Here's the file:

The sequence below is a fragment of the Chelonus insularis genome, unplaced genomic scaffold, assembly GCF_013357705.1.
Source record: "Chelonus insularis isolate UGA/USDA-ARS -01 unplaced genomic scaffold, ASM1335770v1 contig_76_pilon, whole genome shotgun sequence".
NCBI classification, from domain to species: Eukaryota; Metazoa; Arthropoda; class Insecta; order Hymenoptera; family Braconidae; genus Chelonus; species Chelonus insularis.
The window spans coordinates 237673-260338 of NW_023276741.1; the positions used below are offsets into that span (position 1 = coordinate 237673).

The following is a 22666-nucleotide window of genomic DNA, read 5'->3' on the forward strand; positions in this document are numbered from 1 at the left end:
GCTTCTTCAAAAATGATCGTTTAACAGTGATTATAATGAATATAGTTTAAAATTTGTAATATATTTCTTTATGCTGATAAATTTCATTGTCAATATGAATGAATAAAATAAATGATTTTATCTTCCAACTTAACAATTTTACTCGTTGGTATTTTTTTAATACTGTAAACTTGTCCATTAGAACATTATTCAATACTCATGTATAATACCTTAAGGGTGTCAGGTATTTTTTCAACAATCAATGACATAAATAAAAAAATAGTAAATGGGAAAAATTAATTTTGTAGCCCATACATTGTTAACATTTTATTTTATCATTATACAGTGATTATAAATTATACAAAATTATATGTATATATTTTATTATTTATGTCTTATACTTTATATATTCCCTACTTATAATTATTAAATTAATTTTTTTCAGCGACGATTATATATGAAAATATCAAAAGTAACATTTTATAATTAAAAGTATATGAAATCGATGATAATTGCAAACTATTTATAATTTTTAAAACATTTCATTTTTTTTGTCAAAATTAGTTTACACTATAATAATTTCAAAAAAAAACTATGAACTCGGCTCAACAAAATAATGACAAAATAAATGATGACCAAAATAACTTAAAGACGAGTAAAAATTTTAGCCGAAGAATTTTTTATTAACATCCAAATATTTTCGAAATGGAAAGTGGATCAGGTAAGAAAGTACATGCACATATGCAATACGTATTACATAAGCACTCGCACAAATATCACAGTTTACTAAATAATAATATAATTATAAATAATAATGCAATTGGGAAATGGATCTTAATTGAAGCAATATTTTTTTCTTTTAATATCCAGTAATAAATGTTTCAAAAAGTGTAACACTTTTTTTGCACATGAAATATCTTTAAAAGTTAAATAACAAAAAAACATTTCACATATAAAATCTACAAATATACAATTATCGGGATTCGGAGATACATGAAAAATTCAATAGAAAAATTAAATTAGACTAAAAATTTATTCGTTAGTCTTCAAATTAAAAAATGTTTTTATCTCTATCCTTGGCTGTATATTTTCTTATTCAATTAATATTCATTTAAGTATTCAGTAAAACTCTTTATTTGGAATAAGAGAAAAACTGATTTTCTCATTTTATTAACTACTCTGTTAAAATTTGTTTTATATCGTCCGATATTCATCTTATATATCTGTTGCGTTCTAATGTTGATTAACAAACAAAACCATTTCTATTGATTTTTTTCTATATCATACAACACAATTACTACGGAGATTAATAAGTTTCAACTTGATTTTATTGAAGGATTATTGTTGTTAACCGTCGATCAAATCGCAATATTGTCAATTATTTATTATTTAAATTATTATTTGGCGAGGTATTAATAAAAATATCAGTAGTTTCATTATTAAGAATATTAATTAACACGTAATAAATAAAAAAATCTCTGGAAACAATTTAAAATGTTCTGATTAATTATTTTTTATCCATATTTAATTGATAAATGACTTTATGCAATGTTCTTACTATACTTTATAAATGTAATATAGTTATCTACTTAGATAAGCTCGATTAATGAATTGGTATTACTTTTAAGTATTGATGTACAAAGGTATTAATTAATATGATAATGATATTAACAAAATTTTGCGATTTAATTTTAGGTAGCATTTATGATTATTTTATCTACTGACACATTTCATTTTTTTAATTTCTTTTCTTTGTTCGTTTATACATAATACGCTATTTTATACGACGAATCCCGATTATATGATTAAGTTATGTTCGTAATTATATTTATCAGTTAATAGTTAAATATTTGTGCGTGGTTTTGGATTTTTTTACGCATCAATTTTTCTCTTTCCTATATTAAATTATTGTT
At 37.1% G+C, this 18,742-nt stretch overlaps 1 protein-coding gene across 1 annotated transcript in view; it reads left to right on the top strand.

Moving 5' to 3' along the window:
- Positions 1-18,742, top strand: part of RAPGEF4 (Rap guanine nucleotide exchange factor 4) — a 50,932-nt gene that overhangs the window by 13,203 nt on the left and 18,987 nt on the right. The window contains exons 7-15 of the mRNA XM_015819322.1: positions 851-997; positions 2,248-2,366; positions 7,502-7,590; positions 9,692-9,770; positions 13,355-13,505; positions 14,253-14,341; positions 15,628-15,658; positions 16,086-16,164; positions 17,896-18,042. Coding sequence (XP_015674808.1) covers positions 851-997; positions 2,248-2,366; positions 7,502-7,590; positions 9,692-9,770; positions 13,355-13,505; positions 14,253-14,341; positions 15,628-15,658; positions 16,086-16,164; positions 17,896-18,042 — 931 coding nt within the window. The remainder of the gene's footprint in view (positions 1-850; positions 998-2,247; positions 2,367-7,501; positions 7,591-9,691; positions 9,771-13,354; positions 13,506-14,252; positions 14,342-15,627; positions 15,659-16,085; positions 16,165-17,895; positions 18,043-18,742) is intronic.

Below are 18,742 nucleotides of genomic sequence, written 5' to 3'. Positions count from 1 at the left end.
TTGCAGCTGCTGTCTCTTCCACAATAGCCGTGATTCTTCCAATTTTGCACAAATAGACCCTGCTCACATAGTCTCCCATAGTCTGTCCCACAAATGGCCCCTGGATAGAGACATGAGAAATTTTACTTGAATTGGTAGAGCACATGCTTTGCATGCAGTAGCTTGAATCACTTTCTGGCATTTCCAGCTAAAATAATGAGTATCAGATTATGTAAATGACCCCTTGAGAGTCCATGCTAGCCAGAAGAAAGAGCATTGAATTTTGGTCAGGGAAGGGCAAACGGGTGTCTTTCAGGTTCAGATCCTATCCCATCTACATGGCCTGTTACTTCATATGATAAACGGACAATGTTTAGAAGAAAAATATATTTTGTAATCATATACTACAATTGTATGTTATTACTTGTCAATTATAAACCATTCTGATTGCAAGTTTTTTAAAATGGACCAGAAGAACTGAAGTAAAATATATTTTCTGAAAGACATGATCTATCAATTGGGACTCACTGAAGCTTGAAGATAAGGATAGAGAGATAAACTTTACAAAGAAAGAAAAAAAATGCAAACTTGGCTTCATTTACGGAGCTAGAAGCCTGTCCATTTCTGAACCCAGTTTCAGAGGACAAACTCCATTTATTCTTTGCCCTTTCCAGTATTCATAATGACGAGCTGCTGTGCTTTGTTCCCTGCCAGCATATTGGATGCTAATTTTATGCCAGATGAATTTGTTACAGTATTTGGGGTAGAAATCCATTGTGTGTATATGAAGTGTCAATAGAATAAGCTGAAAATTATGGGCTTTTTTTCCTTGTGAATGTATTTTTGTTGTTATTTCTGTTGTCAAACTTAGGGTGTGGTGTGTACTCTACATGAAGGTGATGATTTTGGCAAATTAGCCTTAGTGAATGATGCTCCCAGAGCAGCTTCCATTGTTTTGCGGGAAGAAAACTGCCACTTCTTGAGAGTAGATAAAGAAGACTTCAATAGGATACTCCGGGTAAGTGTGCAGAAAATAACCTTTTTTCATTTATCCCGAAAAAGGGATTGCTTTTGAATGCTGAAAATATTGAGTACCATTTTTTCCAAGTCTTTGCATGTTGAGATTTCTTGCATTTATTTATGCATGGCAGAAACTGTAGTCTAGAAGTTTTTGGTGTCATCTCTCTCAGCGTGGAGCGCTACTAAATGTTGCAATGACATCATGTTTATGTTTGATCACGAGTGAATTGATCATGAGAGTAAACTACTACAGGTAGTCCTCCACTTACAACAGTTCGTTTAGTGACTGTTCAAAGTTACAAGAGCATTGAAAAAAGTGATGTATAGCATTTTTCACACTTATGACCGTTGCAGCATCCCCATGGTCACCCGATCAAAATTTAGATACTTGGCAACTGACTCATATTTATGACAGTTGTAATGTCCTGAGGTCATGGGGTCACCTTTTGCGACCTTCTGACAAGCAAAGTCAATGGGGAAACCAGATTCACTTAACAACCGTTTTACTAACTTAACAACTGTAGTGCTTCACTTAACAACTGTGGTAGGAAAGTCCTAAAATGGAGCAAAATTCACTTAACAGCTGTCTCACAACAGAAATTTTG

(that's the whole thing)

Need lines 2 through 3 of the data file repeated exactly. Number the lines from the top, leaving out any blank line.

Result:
Source record: "Chelonus insularis isolate UGA/USDA-ARS -01 unplaced genomic scaffold, ASM1335770v1 contig_76_pilon, whole genome shotgun sequence".
NCBI classification, from domain to species: Eukaryota; Metazoa; Arthropoda; class Insecta; order Hymenoptera; family Braconidae; genus Chelonus; species Chelonus insularis.